There is a common (mis)perception of the entrepreneur as a lone wolf. Many people think that the classic entrepreneur is someone who comes up with a genius idea and then executes it on his or her own.


Of course, nothing could be further from the truth.


The best entrepreneurs know that great businesses come from having great teammates. Consider these two quotes, from two of the best entrepreneurs:


Richard Branson: “I learnt from an early age the need [for] other team members as there is just too much for one person to do themselves. [And] what is the point of hiring talented team members if you don't give them the freedom to make the most of the chance you have given them?”


Steve Jobs: “I have learned over the years that you [need] really good people and you do not have to baby them. By expecting them to do great things, you can get them to do great things.”


This is as true for your small business as it is for those big businesses. If you want to succeed and grow, you too will need a variety of teammates who have the skills necessary to help you get ahead.


Here are the six teammates that I consider essential:

1. Banker: You well know by now that it takes money to make money. What you may not know is that there is a professional out there whose job is to help you get the money you need. That person is your banker. A good banker is your money professional.


He or she can help you analyze your business and help you prepare a loan package that can get approved. Indeed, working with your local banker early in the lending process is your best bet for getting a yes. (And by the way, my friends here at Bank of America have hired more than 1,000 small business bankers over the past few years.)


2. Accountant or Bookkeeper: Although often used interchangeably, these two professionals actually do different things (that sometimes overlap). A bookkeeper’s role is as it sounds – someone who keeps the books, issues invoices, keeps tracks of accounts payable, handles payroll and so on. An accountant can do many of these things, but typically has more experience than a bookkeeper, and his or her duties tend to be more strategic. For example, an accountant would likely set up a business’ accounting systems.


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Depending upon the size of your business, you will need one or the other to help you with the books, taxes, accounts, and so on.


3. Lawyer: Should you form your business as an LLC or an S corporation? Should you sue or settle? Did your competitor’s ad libel your business? Only a smart lawyer can answer these sorts of questions for you, and that is why you need one.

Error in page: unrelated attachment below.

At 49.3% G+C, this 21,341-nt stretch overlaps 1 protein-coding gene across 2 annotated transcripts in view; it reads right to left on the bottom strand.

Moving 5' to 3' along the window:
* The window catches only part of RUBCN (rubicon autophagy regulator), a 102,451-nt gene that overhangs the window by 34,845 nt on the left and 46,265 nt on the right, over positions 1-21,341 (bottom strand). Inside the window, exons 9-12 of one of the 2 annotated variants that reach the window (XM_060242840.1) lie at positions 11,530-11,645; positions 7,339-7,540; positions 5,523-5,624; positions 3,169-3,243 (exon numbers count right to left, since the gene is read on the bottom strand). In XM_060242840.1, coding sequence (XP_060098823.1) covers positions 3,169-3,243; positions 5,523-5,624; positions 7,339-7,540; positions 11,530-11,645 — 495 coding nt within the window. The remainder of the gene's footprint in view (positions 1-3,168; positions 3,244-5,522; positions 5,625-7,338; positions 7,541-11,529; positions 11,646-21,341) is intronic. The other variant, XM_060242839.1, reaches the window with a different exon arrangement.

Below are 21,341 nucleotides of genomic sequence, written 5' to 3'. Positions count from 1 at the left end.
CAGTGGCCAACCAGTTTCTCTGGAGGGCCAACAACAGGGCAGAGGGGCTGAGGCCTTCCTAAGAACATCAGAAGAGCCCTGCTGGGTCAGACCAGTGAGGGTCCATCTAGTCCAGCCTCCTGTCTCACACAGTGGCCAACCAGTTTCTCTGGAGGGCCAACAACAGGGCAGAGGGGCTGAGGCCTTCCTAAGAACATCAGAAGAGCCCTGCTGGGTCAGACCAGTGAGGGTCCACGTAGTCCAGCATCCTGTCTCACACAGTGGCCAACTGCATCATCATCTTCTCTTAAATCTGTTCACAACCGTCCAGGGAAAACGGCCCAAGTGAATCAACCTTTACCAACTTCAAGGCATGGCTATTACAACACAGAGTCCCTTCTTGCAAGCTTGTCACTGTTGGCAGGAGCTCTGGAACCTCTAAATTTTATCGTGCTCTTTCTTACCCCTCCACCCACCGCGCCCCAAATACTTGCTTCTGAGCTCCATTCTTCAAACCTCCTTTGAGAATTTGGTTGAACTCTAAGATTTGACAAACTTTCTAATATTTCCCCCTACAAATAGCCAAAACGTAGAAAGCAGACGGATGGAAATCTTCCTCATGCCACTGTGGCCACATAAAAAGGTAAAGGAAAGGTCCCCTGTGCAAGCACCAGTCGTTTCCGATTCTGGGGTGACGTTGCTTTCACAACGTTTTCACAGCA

4. Insurance broker: An insurance agent represents one company whereas a broker represents many. Having a good broker on your team will help you get the right coverage and the best deal.


The final two teammates that I suggest you need are not “professionals” per se, but they sure are no less important:

5. A technology expert: In this day and age, you will save yourself untold amounts of time and headaches if you have someone whom you can call who can get your technology squared away.


6. A business assistant: If you don’t have an assistant, you are an assistant.


About Steve Strauss

Steven D. Strauss is one of the world's leading experts on small business and is a lawyer, writer, and speaker. The senior small business columnist for USA Today, his Ask an Expert column is one of the most highly-syndicated business columns in the country. He is the best-selling author of 17 books, including his latest,The Small Business Bible, now out in a completely updated third edition. You can listen to his weekly podcast, Small Business Success, visit his new website TheSelfEmployed, and follow him on Twitter. © Steven D. Strauss.

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Bank of America, N.A. engages with Steve Strauss to provide informational materials for your discussion or review purposes only. Steve Strauss is a registered trademark, used pursuant to license. The third parties within articles are used under license from Steve Strauss. Consult your financial, legal and accounting advisors, as neither Bank of America, its affiliates, nor their employees provide legal, accounting and tax advice.


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